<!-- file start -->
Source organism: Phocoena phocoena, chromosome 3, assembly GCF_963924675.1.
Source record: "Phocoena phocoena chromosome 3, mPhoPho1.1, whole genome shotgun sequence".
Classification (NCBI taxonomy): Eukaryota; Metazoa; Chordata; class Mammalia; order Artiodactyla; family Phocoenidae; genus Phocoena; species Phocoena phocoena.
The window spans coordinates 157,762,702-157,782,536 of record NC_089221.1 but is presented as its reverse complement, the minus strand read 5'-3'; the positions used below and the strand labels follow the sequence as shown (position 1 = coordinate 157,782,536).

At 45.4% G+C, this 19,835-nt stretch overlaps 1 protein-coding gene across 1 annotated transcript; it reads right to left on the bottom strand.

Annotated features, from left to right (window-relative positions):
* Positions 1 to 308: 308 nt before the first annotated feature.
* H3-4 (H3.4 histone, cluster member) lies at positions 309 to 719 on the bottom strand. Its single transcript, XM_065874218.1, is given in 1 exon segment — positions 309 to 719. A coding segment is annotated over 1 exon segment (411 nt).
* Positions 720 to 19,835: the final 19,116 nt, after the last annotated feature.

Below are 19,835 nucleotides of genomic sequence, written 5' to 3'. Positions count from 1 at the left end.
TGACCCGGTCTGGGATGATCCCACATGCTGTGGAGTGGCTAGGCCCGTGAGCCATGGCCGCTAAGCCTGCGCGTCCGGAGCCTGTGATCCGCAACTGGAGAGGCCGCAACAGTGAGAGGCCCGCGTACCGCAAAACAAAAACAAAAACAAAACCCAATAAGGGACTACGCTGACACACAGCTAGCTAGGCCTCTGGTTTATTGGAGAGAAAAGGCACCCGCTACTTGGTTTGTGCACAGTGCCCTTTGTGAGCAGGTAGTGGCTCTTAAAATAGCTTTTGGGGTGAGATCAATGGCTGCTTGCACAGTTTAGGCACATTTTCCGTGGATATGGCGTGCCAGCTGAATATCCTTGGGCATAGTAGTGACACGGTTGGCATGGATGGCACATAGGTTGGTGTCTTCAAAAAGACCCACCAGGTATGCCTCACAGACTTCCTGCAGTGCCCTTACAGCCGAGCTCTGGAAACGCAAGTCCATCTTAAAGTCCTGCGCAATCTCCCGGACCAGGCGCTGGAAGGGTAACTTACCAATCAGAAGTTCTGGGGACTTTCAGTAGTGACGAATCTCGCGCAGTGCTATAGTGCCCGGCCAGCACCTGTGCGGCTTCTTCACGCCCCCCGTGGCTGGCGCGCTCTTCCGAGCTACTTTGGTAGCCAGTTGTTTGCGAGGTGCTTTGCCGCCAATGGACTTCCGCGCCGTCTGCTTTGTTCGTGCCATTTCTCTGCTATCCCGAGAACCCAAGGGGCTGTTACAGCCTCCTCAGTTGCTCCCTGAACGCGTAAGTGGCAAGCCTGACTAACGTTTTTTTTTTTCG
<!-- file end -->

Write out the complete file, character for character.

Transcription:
Source organism: Phocoena phocoena, chromosome 3, assembly GCF_963924675.1.
Source record: "Phocoena phocoena chromosome 3, mPhoPho1.1, whole genome shotgun sequence".
Classification (NCBI taxonomy): Eukaryota; Metazoa; Chordata; class Mammalia; order Artiodactyla; family Phocoenidae; genus Phocoena; species Phocoena phocoena.
The window spans coordinates 157,762,702-157,782,536 of record NC_089221.1 but is presented as its reverse complement, the minus strand read 5'-3'; the positions used below and the strand labels follow the sequence as shown (position 1 = coordinate 157,782,536).

At 45.4% G+C, this 19,835-nt stretch overlaps 1 protein-coding gene across 1 annotated transcript; it reads right to left on the bottom strand.

Annotated features, from left to right (window-relative positions):
* Positions 1 to 308: 308 nt before the first annotated feature.
* H3-4 (H3.4 histone, cluster member) lies at positions 309 to 719 on the bottom strand. Its single transcript, XM_065874218.1, is given in 1 exon segment — positions 309 to 719. A coding segment is annotated over 1 exon segment (411 nt).
* Positions 720 to 19,835: the final 19,116 nt, after the last annotated feature.

Below are 19,835 nucleotides of genomic sequence, written 5' to 3'. Positions count from 1 at the left end.
TGACCCGGTCTGGGATGATCCCACATGCTGTGGAGTGGCTAGGCCCGTGAGCCATGGCCGCTAAGCCTGCGCGTCCGGAGCCTGTGATCCGCAACTGGAGAGGCCGCAACAGTGAGAGGCCCGCGTACCGCAAAACAAAAACAAAAACAAAACCCAATAAGGGACTACGCTGACACACAGCTAGCTAGGCCTCTGGTTTATTGGAGAGAAAAGGCACCCGCTACTTGGTTTGTGCACAGTGCCCTTTGTGAGCAGGTAGTGGCTCTTAAAATAGCTTTTGGGGTGAGATCAATGGCTGCTTGCACAGTTTAGGCACATTTTCCGTGGATATGGCGTGCCAGCTGAATATCCTTGGGCATAGTAGTGACACGGTTGGCATGGATGGCACATAGGTTGGTGTCTTCAAAAAGACCCACCAGGTATGCCTCACAGACTTCCTGCAGTGCCCTTACAGCCGAGCTCTGGAAACGCAAGTCCATCTTAAAGTCCTGCGCAATCTCCCGGACCAGGCGCTGGAAGGGTAACTTACCAATCAGAAGTTCTGGGGACTTTCAGTAGTGACGAATCTCGCGCAGTGCTATAGTGCCCGGCCAGCACCTGTGCGGCTTCTTCACGCCCCCCGTGGCTGGCGCGCTCTTCCGAGCTACTTTGGTAGCCAGTTGTTTGCGAGGTGCTTTGCCGCCAATGGACTTCCGCGCCGTCTGCTTTGTTCGTGCCATTTCTCTGCTATCCCGAGAACCCAAGGGGCTGTTACAGCCTCCTCAGTTGCTCCCTGAACGCGTAAGTGGCAAGCCTGACTAACGTTTTTTTTTTTCG